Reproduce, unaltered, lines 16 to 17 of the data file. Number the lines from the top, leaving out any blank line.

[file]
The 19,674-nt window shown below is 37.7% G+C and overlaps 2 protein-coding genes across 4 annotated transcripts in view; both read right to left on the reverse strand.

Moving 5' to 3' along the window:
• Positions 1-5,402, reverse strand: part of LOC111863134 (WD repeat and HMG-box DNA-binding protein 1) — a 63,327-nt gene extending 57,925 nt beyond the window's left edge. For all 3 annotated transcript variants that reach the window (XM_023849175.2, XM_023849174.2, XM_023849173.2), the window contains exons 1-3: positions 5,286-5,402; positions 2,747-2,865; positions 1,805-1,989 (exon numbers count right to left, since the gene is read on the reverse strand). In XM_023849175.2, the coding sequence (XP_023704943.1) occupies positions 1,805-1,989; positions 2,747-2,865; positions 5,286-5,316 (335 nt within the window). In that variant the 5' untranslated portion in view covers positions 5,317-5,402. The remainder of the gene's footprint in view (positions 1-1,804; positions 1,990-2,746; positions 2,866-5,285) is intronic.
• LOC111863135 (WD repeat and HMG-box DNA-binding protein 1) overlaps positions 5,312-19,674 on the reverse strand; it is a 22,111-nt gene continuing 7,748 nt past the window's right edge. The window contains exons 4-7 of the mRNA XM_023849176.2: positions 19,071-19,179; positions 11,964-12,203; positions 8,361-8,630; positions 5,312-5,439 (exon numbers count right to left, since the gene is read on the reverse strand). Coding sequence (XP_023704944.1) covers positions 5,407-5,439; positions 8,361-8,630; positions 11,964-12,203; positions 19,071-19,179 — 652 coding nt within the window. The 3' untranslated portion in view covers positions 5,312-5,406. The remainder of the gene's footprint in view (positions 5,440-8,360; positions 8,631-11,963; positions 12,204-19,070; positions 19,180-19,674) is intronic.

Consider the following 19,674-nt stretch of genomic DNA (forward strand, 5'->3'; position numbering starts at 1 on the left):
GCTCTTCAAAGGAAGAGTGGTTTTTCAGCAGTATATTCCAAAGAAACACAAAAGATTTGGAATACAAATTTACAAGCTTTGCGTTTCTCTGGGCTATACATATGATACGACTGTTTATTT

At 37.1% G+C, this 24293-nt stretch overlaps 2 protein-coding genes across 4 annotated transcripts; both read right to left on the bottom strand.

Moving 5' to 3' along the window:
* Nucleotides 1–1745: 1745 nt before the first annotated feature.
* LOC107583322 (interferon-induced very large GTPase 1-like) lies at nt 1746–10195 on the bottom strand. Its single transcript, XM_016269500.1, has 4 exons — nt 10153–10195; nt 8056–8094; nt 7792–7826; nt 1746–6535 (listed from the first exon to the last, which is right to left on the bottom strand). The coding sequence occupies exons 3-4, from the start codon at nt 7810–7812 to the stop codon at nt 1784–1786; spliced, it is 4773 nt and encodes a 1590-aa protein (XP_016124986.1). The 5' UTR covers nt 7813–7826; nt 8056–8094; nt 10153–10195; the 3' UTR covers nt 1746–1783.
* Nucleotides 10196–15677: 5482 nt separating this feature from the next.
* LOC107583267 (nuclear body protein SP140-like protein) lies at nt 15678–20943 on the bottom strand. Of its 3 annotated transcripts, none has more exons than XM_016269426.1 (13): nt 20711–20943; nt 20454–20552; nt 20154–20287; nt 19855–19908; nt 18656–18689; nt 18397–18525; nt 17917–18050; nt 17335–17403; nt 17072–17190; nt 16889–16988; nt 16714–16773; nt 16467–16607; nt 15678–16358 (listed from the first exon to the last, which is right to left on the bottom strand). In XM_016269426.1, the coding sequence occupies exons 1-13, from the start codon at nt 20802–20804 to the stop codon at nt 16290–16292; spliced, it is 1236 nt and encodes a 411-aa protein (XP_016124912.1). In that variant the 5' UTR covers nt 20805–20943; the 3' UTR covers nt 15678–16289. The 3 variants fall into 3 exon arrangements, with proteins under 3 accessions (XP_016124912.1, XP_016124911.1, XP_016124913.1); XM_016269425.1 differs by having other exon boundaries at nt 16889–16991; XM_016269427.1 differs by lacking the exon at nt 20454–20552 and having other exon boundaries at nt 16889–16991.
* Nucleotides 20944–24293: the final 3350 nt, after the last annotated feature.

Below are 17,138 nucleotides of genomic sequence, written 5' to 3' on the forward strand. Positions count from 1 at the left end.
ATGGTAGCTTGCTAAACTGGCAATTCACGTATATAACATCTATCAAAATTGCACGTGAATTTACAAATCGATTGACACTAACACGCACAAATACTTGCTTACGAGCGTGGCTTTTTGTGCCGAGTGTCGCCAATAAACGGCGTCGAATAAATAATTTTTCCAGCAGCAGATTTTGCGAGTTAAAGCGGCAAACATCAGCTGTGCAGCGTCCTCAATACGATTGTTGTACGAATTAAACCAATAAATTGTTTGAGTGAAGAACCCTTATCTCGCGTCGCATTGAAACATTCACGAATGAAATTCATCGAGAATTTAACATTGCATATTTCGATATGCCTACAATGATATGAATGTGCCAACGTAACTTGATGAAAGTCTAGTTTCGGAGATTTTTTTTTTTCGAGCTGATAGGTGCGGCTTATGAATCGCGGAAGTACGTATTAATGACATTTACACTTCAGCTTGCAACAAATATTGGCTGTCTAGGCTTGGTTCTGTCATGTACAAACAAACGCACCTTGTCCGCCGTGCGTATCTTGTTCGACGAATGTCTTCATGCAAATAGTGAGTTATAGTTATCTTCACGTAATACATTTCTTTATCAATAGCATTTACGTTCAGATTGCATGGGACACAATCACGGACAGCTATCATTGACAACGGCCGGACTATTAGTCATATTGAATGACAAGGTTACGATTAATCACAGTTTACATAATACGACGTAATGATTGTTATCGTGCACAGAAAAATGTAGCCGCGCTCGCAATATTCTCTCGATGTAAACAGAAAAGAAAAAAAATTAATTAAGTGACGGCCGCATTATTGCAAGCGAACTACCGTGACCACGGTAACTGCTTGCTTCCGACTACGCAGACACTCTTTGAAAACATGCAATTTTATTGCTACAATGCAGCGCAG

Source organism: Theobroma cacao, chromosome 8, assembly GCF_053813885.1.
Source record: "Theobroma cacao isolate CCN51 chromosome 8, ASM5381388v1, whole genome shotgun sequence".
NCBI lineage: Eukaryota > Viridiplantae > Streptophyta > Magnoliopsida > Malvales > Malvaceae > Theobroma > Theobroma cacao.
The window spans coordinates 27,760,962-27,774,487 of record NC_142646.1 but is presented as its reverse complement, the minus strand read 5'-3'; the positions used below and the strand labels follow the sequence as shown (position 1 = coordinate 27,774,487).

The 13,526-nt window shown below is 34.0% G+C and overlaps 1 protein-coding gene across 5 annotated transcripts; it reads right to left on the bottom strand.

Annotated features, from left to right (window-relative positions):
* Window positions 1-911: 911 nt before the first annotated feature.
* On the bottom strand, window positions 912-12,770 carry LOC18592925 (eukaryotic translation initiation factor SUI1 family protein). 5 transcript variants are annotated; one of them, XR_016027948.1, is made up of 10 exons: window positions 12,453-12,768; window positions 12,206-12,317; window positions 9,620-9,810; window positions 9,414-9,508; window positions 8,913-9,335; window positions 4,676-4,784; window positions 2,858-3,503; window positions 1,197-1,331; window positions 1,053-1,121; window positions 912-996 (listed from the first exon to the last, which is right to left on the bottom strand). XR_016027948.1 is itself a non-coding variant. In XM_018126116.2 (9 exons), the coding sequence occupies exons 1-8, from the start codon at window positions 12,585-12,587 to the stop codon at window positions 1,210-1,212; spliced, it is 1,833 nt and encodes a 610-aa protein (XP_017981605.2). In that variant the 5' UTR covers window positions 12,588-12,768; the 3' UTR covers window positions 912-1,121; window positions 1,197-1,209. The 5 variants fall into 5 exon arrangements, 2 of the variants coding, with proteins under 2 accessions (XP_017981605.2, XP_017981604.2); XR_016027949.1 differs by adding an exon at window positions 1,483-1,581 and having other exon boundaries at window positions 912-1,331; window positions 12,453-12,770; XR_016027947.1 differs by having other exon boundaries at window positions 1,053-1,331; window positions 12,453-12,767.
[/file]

Source organism: Theobroma cacao, chromosome 8, assembly GCF_053813885.1.
Source record: "Theobroma cacao isolate CCN51 chromosome 8, ASM5381388v1, whole genome shotgun sequence".